Funding will assist 38 permanent supportive housing, rapid re-housing, and innovative pilot projects RICHMOND—Governor Ralph Northam today announced more than $6 million in Homeless Reduction Grants through the Virginia Housing Trust Fund for 38 projects throughout the Commonwealth. The funding will advance 102 targeted efforts to reduce homelessness, which include rapid re-housing, support services for permanent supportive housing for the chronically homeless, and the pre-development of permanent supportive housing projects for individuals or families experiencing recurring homelessness. “Housing affordability continues to be a challenge nationwide, and the COVID-19 pandemic has shown us in very stark terms how too many families are at risk of losing their homes,” said Governor Northam. “As we continue to rebuild our economy, we must ensure our most vulnerable Virginians are able to recover and find stability. These grants will help add critical permanent supportive housing units to our stock and fund innovative efforts to reduce homelessness, right now as we weather this public health crisis and into the future.” Governor Northam and the General Assembly invested an historic $55 million in the Virginia Housing Trust Fund (VHTF) this fiscal year, and the Governor’s budget proposal increases this funding to $70.7 million in the current year. VHTF provides financing for housing construction projects that create or preserve affordable housing units, reduce the cost of affordable housing, and increase homeownership. This funding is a key source of financing for affordable housing initiatives that support moderate-and-low-income families, as well as Homeless Reduction Grants to provide rapid re-housing and longer-term housing solutions for individuals experiencing chronic homelessness. “The Virginia Housing Trust Fund is a critical resource in our efforts to reduce homelessness and make safe and affordable housing more readily available,” said Secretary of Commerce and Trade Brian Ball. “This is an invaluable program for targeting our funds toward proven strategies to reduce homelessness and build stronger, more vibrant communities for all Virginians.” While the COVID-19 pandemic and the resulting economic fallout has led to increased homelessness rates in many communities across the Commonwealth, overall homelessness in Virginia has declined 36 percent since 2010, with homelessness among families dropping by 45 percent. Homelessness among veterans has been cut in half since 2011 and in 2015, Virginia became the first state in the country to functionally end veteran homelessness. These successes have been driven by the leadership of the Governor’s Coordinating Council on Homelessness, collaboration between state and local partners, and the allocation of funding to efforts that support a systemic approach at the community level. Resources to address homelessness in Virginia are administered through the Virginia Department of Housing and Community Development’s Virginia Homeless Solutions Program, which combines state and federal funds to ensure homelessness is rare, brief, and nonrecurring. In 2021, 60 percent of the funding allocated to the VHTF must be used to provide loans that reduce the costs of affordable housing. Given the additional need for immediate solutions to house individuals during the pandemic, up to 40 percent of the VHTF is being used for grants to reduce homelessness. Additional information about Virginia Housing Trust Fund Homeless Reduction Grants is available here. The following projects will receive Homeless Reduction Grant Awards: The Planning Council $717,836 Isle of Wight, Southampton, and Chesapeake counties, and the cities of Norfolk and Suffolk This innovative planning project will establish a dedicated body within the Continuum of Care to focus on understanding the impact of aging and medical fragility as it relates to homelessness.   Bridges to Independence $619,030 Arlington County This project will provide rental assistance for 25 households experiencing homelessness and fund three staff positions, service location costs, and associated administration costs to support the families in the rapid re-housing project.   Micah Ecumenical Ministries $380,070 Caroline, King George, Spotsylvania, and Stafford counties, and the city of Fredericksburg This project will expand permanent supportive housing in the Fredericksburg Continuum of Care. The grant will fund two full-time housing case managers to work exclusively with people receiving permanent supportive housing and provide rental assistance for five additional units of permanent supportive housing.   Bay Aging $300,000 Essex, Gloucester, King and Queen, King William, Lancaster, Mathews, Middlesex, Northumberland, Richmond, and Westmoreland counties This project will fund planning and innovative housing solutions for adults aged 62 and older who are currently experiencing homelessness in the Northern Neck Middle Peninsula Local Planning Group. Additionally, funding will support rapid re-housing expenses, including a housing stabilization case manager, housing stabilization financial assistance, and housing search and placement to connect older adults with permanent housing.   Shelter House $300,000 Fairfax County, and the cities of Fairfax and Falls Church This rapid re-housing project will support 60 families experiencing homelessness. The grant will fund rental assistance and eligible activities, including security and utility deposits, last month’s rent, utility payments arrears, moving costs, and application fees.   HomeAgain $260,000 City of Richmond This funding will support housing search and placement, housing stabilization case management, housing stabilization financial assistance, rent arrears, and rent assistance to homeless single and older adults. The project will provide the growing population of individuals and seniors experiencing homelessness with supports to obtain and maintain permanent housing.   Samaritan House, Inc. $263,500 City of Virginia Beach This project will support a portion of a rapid re-housing program in service of five anticipated families who are experiencing homelessness. The grant will provide housing identification and location, housing-focused case management services, and move-in and rental financial assistance.   Homeward $253,750 Charles City, Chesterfield, Goochland, Hanover, Henrico, New Kent, and Powhatan counties, the city of Richmond, and the town of Ashland This project will support staffing to connect older adults currently staying in a pandemic response shelter in the Greater Richmond Continuum of Care with permanent supportive housing. Funding will support policy development and a consumer support council to integrate older adults who have experienced homelessness into the program.   St. Joseph’s Villa $253,122 Cities of Colonial Heights, Hopewell, and Petersburg The Crater Area Coalition on Homelessness will support an expanded youth project built off of research from the Petersburg High School Pilot Program, containing three components: targeted youth outreach, youth housing solutions, and youth-driven system planning. In addition to serving 10 youth in the pilot program, this funding will also support an outreach specialist to serve 10 additional youth.   Mercy House, Inc. $200,000 Augusta and Rockingham counties, and the cities of Harrisonburg, Staunton, and Waynesboro This project will sustain and bolster an already existing successful rapid re-housing program. The funding will be used for rental assistance to help families and youth experiencing homelessness access and maintain permanent housing, as well as for staff who will provide stabilization case management and specialized housing search and placement activities.   LGBT Life Center $191,145 Cities of Chesapeake, Norfolk, and Suffolk This project will support a full-time case manager to assist 10 youth households in obtaining and maintaining permanent housing. Funding will also provide housing stabilization case management, housing stabilization financial assistance, rent arrears, and rental assistance.   Family Crisis Support Services Inc. $179,623 Dickenson, Lee, Scott, and Wise counties, the cities of Norton, and the towns of Appalachia, Big Stone Gap, Clintwood, Duffield, Gate City, Jonesville, Nicklesville, Pennington Gap, Pound, St. Charles, St. Paul, Weber City, and Wise This project will support salaries for two full-time and one part-time staff responsible for the development and management of a youth planning group, which will assess the needs of youth aged 18-24 experiencing homelessness in their continuum of care. In addition, funding will be used for rent assistance, rent arrears, and housing stabilization financial assistance to connect youth experiencing homelessness with permanent housing.   ForKids, Inc. $171,207 Isle of Wight and Southampton counties, and the cities of Chesapeake, Franklin, Norfolk, and Suffolk This project will support the rapid re-housing of 45 youth parents aged 18-24 experiencing homelessness, enabling them to obtain permanent housing.   Miriam’s House $150,000 Amherst, Appomattox, Bedford, and Campbell counties, the cities of Bedford and Lynchburg, and the towns of AltaVista, Amherst, Appomattox and Brookneal The Community First project will serve 60 youth and family households experiencing homelessness within the existing re-housing project. The funding will support housing stabilization case management and a housing coordinator dedicated to assisting homeless households locate, obtain, and retain permanent housing. In addition, the grant will support housing financial stabilization assistance, rent arrears, and rental assistance.   Valley Community Services Board $147,537 Augusta, Bath, Highland, and Rockbridge counties, the cities of Buena Vista, Lexington, Staunton, and Waynesboro, and the towns of Craigsville and Monterey This project will support planning for a project targeting unaccompanied LGBTQ+ homeless youth in the Valley Local Planning Group. The grant will help house LGBTQ+ youth experiencing homelessness and will also be used to provide trauma-informed care training to select staff to ongoing supportive services for youth.   Council of Community Services $140,000 Alleghany, Botetourt, Craig, and Roanoke counties, the cities of Covington, Roanoke, and Salem, and the towns of Clifton Forge, Fincastle, and Vinton This project will provide rapid re-housing services to 36 homeless households in the Blue Ridge Continuum of Care’s service area. The grant will support housing stabilization case management, housing stabilization financial assistance, rental assistance, and administrative costs.   Arlington Street People’s Assistance Network, Inc. $125,000 Arlington County This housing-first project will provide housing and ongoing support for 16 chronically homeless individuals and veterans who have significant barriers for housing placement and retention, including a lack of rental or poor credit history, legal issues, criminal backgrounds, poor health or chronic health conditions, mental illness, substance abuse, and little-to-no-income. The grant will support a project case manager, life skills coach, and housing locator.   Carpenter’s Shelter $124,330 City of Alexandria This grant will fund one full-time case manager to serve 10 chronically homeless individuals with high barriers in the Carpenter’s Shelter permanent supportive housing project.   Commonwealth Catholic Charities $124,330 City of Richmond This youth innovation project will support outreach services to young adults aged 18-24 experiencing or at-risk of experiencing homelessness. The grant will fund youth outreach workers who will provide case management services to connect homeless youth with housing resources as well as travel necessary to connect youth with permanent housing.   Williamsburg House of Mercy $107,795 James City and York counties, and the city of Williamsburg The Older Adults Returning to Stability project will connect individuals 50 years of age or older with permanent housing. Funding will provide rapid re-housing for 12 chronically homeless older adults, as well as rental assistance, rent arrears, housing stabilization financial assistance, housing stabilization case management, and administration.   Cornerstones $100,000 Fairfax County This project will fund housing stabilization case management and housing search placement for families and youth-headed households experiencing homelessness. Funding will support two case managers and a housing resource coordinator to connect households with permanent housing.   New Hope Housing Inc. $100,000 Arlington County This project will partially fund the costs of intensive case management and staff for six chronically homeless single adults in a group home. Funding will also support intensive case management in at least three scattered-site apartments. This effort will include Susan’s Place, a permanent supportive housing program for chronically homeless single adults who have serious, untreated mental illness and are resistant to treatment, and Just Home, a permanent supportive housing program for chronically homeless adults.   St. Joseph’s Villa $100,000 City of Petersburg This funding will support the continuation of the Petersburg Pilot Project that originated as part of the Challenged Schools Initiative and has continued in coordination with the Petersburg City and Schools Initiative. Petersburg High School and the Petersburg Department of Social Services are partners with this project.   Thomas Jefferson Coalition for the Homeless and Piedmont Housing Alliance $100,000 City of Charlottesville This initiative will work in conjunction with Virginia Supportive Housing to provide pre-development efforts in the repurposing of the Red Carpet Inn for permanent supportive housing.   Virginia Supportive Housing $100,000 City of Charlottesville Virginia Supportive Housing, in conjunction with the Thomas Jefferson Coalition for the Homeless, and the Piedmont Housing Alliance, will provide pre-development efforts in the repurposing of the Red Carpet Inn for permanent supportive housing.   Virginia Supportive Housing $100,000 City of Virginia Beach This project will provide housing stabilization services for formerly chronically homeless residents in the Cloverleaf and Crescent Square Apartment programs in Virginia Beach. The grant will fund two full-time staff who will deliver supportive services to 30 chronically homeless individuals at these two properties.   Virginia Supportive Housing $100,000 City of Norfolk This project will provide housing stabilization services for formerly chronically homeless residents in the Gosnold and Church Street Station Studios permanent supportive housing units in Norfolk. The grant will support part-time staff who will deliver supportive services to 45 chronically homeless individuals at these two properties.   St. Joseph’s Villa $97,983 Charles City, Chesterfield, Goochland, Hanover, Henrico, New Kent, and Powhatan counties, the city of Richmond, and the town of Ashland The Flagler project will provide housing stabilization services and rent assistance for five chronically homeless individuals in need of permanent supportive housing, serving as a bridge for individuals in need of long-term housing supports to maintain permanent housing in the Greater Richmond Continuum of Care.   YWCA South Hampton Roads $96,202 Cities of Chesapeake, Norfolk, Portsmouth, and Suffolk This rapid re-housing project will provide housing stabilization and rental assistance for seven households, prioritizing youth and families between the ages of 18-24. Funding will support two part-time positions, a housing locator and housing case manager, to assist families with obtaining and maintaining permanent housing.   Micah Ecumenical Ministries $92,700 Caroline, King George, Spotsylvania, and Stafford counties, and the city of Fredericksburg This project will expand housing location capacity in the Fredericksburg Continuum of Care and target individuals 62 years of age or older who are experiencing homelessness. The grant will support a part-time housing case manager, housing locator, rental assistance, and housing stabilization financial assistance for 10 households.   Northern Virginia Family Service $80,000 Prince William County, the cities of Manassas and Manassas Park, and the towns of Dumfries, Haymarket, Occoquan, and Quantico This project will quickly connect individuals and families experiencing homelessness with permanent housing. The grant will provide housing search and placement services, housing stabilization case management, housing stabilization financial assistance, rental assistance, and service location costs to support the rapid re-housing program.   Virginia Commonwealth University School of Social Work $69,666 City of Richmond This project will develop a shared housing model using private market housing tailored to meet the needs of LGBTQ+, pregnant, and parenting youth aged 18-24. This grant will fund portions of salaries for two professors, a part-time project coordinator, a Master of Social Work intern to assist with program development and evaluation, stipends for youth involvement in focus groups, and travel to present at the Virginia Governor’s Housing Conference and the National Alliance to End Homelessness Conference.   Doorways for Women and Families $63,000 Arlington County This project aims to serve families, transition-age youth, and survivors of domestic or sexual violence experiencing homelessness. Funding will connect 29 households with permanent housing, provide rental assistance, rent arrears, housing stabilization financial assistance, housing search, and placement and housing stabilization case management.   New Hope Housing Inc. $61,800 City of Alexandria This project will support housing stabilization services for single adults, as well as case management services for 18 chronically homeless individuals in scattered-site apartments.   New Hope Housing Inc. $60,000 Arlington and Fairfax counties This project will provide stabilization services for 80 chronically homeless single adults in two apartment buildings and multiple scattered-site shared apartments. Funding will also support four case managers and three interns to provide 24/7 support and stabilization services.   Virginia Supportive Housing $55,000 City of Portsmouth This project will provide housing stabilization services for the 60 formerly chronically homeless residents in the South Bay Apartments permanent supportive housing program. This funding will support one full-time staff member who will deliver supportive services, as well as cover a portion of costs related to program administration.   People Incorporated of Virginia $38,149 City of Bristol This project will support housing stabilization services in the permanent supportive housing program for single men in Bristol, including a part-time case manager to provide on-site support for individuals in permanent housing units.   Virginia Beach Community Development Corporation $25,540 City of Virginia Beach This project will provide housing stabilization services to support 32 units of permanent supportive housing, including a part-time community resource specialist to assist chronically homeless veterans in the Cedar Grove community obtain and maintain permanent housing.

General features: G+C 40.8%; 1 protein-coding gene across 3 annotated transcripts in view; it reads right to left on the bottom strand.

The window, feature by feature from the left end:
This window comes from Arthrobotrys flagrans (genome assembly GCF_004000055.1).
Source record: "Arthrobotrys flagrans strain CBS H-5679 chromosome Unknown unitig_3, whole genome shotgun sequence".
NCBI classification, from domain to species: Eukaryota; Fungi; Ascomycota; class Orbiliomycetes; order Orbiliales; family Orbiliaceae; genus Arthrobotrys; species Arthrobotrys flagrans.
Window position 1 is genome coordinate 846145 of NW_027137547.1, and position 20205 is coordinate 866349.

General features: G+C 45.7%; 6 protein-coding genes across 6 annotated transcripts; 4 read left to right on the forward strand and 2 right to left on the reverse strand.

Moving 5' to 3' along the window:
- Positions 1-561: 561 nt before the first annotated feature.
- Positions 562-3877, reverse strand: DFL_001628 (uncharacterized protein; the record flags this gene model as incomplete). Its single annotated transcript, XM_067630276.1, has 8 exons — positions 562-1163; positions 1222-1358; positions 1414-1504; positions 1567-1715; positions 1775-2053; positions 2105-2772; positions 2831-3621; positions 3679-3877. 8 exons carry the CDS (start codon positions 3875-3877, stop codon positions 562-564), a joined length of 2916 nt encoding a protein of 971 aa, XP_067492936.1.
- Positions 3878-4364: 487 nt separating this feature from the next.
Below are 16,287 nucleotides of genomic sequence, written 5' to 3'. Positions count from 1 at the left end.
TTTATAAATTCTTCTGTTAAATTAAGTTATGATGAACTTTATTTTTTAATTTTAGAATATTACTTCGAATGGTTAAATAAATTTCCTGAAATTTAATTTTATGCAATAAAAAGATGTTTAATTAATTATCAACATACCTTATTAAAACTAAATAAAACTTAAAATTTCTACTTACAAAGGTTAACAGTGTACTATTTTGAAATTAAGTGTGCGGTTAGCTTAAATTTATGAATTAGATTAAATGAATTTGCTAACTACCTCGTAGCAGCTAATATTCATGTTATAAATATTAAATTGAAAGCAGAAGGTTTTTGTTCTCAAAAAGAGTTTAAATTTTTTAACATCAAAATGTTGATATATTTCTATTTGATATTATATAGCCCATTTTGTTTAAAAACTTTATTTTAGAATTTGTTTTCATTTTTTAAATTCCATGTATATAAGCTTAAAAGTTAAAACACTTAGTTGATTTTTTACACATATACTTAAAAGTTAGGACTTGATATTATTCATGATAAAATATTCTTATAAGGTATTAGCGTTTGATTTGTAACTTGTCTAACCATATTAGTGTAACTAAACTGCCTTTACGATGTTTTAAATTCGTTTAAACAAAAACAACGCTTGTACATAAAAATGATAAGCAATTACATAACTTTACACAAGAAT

seal